History of Houston
...who paid $1.40 per acre for 6,642 acres of land near Buffalo Bayou in 1838, Houston was marketed to land-hungry citizens in the East and in Europe. The growing town was the seat of the Republic of Texas for three years. When the capital was moved to Austin, Houstonians who remained were determined to keep the town alive, and hit upon the idea of developing a port for shipping of livestock and crops.
The Houston Ship Channel opened in 1914, snaking its way to the Gulf of Mexico just in time to help Houston profit from the war in Europe. Houston now ranks as one of the world’s busiest ports.
After oil was discovered in 1901 at Spindletop, just east of Houston in Beaumont, the boom was on. By the time of the Depression, there were 40 oil companies operating from Houston. In the late 70s, upheaval in the Middle East drove up the price of oil and Houston’s economy prospered. People began moving in at the rate of 1,000 a week, and it seemed there would be no end to the new riches. But in the 1980s, oil and real estate took a beating, and Houston’s economy hit a low point.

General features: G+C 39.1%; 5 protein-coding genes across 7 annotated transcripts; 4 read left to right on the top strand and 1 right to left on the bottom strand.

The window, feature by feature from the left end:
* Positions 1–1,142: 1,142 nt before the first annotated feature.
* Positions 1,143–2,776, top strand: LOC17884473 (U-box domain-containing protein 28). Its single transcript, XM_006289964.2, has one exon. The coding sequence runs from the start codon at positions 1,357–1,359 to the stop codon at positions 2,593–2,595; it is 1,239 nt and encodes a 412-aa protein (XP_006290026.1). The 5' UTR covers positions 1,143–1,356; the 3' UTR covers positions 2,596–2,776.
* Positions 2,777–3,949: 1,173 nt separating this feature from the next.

Today, the city is benefiting from a concerted effort at diversification in the business sector. Energy is still a major player, but technology, healthcare and many other fields are now vital elements in Houston’s prosperity. New landmarks for the city include Minute Maid Park (home of the Houston Astros), the Hobby Center for the Performing Arts, Reliant Stadium (home of the new Houston Texans football team), the new 1,200-room downtown convention center hotel, and The Toyota Center, a new downtown arena for the Houston Rockets, Comets and Aeros.